The government continued to maintain it has the right to appoint muftis since they perform judicial Sharia functions and all judges in the country are appointed by the government. Some members of the Muslim minority objected to the government's appointment of muftis and continued to lobby the government to allow the direct election of muftis by the community without proscribing their judicial powers. Some members of the Muslim minority accepted the authority of the government-appointed muftis, but others chose two unofficial muftis to serve their communities. These two muftis were not recognized by the government and did not have civil authority.
Muslim leaders in Athens criticized the absence of a government funded mosque and recognized Muslim clergy in the city. Muslims in Athens worshipped in approximately 120 informal (unregistered) mosques operating in legal cultural halls, and they traveled to Thrace for official Islamic marriages and funerals.
In December Metropolitan of Piraeus Seraphim filed charges against the Catholic Church for proselytism. The metropolitan argued that the blessing of the school year by a Catholic priest in the presence of both Catholic and Greek Orthodox students constituted proselytism of the Greek Orthodox children.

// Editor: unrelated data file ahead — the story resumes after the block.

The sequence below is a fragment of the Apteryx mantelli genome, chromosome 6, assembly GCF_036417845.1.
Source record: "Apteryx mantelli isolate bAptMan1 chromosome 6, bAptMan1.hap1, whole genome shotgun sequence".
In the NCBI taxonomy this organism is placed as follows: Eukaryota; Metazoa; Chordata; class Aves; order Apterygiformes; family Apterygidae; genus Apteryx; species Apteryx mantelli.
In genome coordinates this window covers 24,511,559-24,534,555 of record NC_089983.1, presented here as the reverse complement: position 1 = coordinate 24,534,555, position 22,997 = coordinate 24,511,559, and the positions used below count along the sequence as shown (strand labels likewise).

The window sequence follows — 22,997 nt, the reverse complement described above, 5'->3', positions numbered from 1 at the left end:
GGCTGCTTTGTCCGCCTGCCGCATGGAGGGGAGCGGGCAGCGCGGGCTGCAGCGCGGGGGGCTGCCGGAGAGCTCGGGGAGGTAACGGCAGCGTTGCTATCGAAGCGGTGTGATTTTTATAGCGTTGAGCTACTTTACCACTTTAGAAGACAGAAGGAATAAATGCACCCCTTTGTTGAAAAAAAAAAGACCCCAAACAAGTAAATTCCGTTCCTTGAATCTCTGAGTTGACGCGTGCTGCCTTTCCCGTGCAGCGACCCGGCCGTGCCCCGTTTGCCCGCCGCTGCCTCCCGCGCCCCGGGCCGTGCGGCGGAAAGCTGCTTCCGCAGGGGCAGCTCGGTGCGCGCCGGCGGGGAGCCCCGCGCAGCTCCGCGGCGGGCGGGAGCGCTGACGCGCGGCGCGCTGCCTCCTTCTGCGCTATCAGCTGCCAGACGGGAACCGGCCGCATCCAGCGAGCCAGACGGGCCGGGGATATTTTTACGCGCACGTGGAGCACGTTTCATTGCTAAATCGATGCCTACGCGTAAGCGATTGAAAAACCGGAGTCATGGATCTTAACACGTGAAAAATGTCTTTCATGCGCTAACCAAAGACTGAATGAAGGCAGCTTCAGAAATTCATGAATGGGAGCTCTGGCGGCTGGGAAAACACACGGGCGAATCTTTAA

Some Muslim leaders complained about the lack of a Muslim cemetery in Athens, stating that municipal cemetery regulations requiring exhumation of bodies after three years contravened Islamic religious law.
Members of several religious organizations complained about the lack of crematory facilities. A law permitting the establishment of crematory facilities was passed in 2006, and a presidential decree was signed during the year. However, it was not implemented by year's end.
Improvements and Positive Developments in Respect for Religious Freedom
During the year, the government took steps to improve religious freedom. Under the leadership of the newly appointed secretary general for religions at the Ministry of Education, Life-Long Learning, and Religious Affairs, the government provided spaces to some of Athens' Muslim communities whose members had requested places of worship for Ramadan and other religious occasions, unlike in the previous year. At one Ramadan celebration, the secretary general made a public statement underscoring Muslims' rights to worship.
On September 7 parliament approved a provision to begin construction on a government-funded mosque in Athens, amending the 2006 law to indicate that a mosque would be established in a converted building on a Hellenic Navy-donated lot.